3's a Charm. Understanding and Preparing for Azure CertificationsCertifications ·
In late 2018, Microsoft began a shift in their certification program as it pertained to cloud. The change moved the cloud certifications from the traditional Microsoft MCP, MCSA, and MCSE paths into their own “role based” paths. https://www.microsoft.com/en-us/learning/certification-overview.aspx
Three’s a charm when coordinating these certifications. There are three key areas of focus: Azure, Microsoft 365, and Dynamics 365. Within these areas of focus, there are three certification levels: Fundamentals, Associate, and Expert. The complete list can be found here and filtered based on your chosen direction. https://www.microsoft.com/en-us/learning/browse-all-certifications.aspx?certificationtype=role-based
Once you have selected a path, what should you do next? My recommendation to everyone, no matter what role, is to start with the Fundamentals certification. You will note when determining a path to take, that each of the Fundamentals certifications are noted as “optional”. (https://query.prod.cms.rt.microsoft.com/cms/api/am/binary/RE2PjDI ). Though none of the Fundamentals exams are required, having and proving this base knowledge is important as you continue through your chosen role. Whether you are in a sales, architect, engineer, account manager, or support position, these exams are broad and build the foundation for the technology. Fundamental certifications do not currently expire.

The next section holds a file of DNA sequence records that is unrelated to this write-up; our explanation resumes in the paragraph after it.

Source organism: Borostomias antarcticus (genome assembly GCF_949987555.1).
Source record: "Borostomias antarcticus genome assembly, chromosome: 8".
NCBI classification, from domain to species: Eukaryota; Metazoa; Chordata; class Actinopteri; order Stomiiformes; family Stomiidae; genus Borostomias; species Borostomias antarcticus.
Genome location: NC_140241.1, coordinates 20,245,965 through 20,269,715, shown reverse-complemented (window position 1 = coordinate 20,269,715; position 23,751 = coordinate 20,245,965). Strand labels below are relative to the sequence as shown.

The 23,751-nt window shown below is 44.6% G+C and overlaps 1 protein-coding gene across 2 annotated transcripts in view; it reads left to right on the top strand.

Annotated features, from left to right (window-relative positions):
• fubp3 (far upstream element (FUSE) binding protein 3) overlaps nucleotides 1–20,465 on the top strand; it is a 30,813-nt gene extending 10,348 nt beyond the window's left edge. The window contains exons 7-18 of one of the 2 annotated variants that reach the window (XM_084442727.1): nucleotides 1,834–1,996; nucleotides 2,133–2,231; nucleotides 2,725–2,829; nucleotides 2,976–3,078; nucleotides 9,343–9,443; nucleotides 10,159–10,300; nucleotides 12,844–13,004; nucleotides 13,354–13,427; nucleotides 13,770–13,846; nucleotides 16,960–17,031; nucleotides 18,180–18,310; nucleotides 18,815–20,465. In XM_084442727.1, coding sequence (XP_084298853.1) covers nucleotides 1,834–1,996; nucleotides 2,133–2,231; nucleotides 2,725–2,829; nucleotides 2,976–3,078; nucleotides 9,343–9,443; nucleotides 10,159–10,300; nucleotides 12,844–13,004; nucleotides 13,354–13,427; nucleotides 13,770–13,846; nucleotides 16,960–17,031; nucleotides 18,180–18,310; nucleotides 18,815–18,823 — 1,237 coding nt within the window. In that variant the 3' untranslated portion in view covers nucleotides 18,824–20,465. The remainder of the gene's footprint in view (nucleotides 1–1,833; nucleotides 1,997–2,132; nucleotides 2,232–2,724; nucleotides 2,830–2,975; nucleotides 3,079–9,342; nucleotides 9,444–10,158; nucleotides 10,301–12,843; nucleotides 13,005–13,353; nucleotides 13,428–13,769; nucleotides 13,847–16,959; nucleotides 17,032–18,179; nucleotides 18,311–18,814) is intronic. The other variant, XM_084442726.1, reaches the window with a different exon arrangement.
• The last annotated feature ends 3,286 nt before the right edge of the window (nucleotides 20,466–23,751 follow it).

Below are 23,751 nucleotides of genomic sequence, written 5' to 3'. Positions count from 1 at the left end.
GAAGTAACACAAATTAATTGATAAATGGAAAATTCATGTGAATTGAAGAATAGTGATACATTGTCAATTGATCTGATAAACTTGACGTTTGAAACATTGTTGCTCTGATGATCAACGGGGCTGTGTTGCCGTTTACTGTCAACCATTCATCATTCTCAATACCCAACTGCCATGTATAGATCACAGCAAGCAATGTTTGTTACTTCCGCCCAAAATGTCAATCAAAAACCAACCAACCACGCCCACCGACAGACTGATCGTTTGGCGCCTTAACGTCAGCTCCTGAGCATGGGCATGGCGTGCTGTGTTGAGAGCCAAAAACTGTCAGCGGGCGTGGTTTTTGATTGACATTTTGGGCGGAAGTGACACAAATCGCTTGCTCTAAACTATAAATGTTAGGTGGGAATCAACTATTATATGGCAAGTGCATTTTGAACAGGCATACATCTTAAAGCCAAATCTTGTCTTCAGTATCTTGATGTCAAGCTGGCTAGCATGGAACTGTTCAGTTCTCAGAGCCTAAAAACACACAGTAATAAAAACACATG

Associate level certifications take you to the next step and are focused on a particular area of focus, such as Security, Development, AI, Data Science, Data Engineering, and Administration. Most of these certifications can be obtained through Microsoft by passing a single exam, with the only exception being the Data Engineer Associate at the time of this writing. These exams have been evolving and changing throughout the year. For example, at the beginning of the year, the Azure Administrator Associate WAS two exams. This changed in May 2019, combining 100 and 101 into 103, and those that passed both exams to obtain the certification were given a voucher to use toward any other exam. Currently, Microsoft has the AZ-104 exam in beta for Administrator and AZ-204 for Developer. As of the time of this writing, only the Developer and Administrator Associate exams are steps to an Expert certification, but as this program evolves, I wouldn’t be surprised if there are additional Expert certifications built off of some of these Associate certifications. Microsoft currently has placed expire/re-certification dates on some, but not all, of these Associate certifications. The Security Engineer Associate initially did not have an expiration date, but one was added in August. So, I would recommend that you expect these to expire in two years, as the Administrator, Developer, and Security certifications currently do.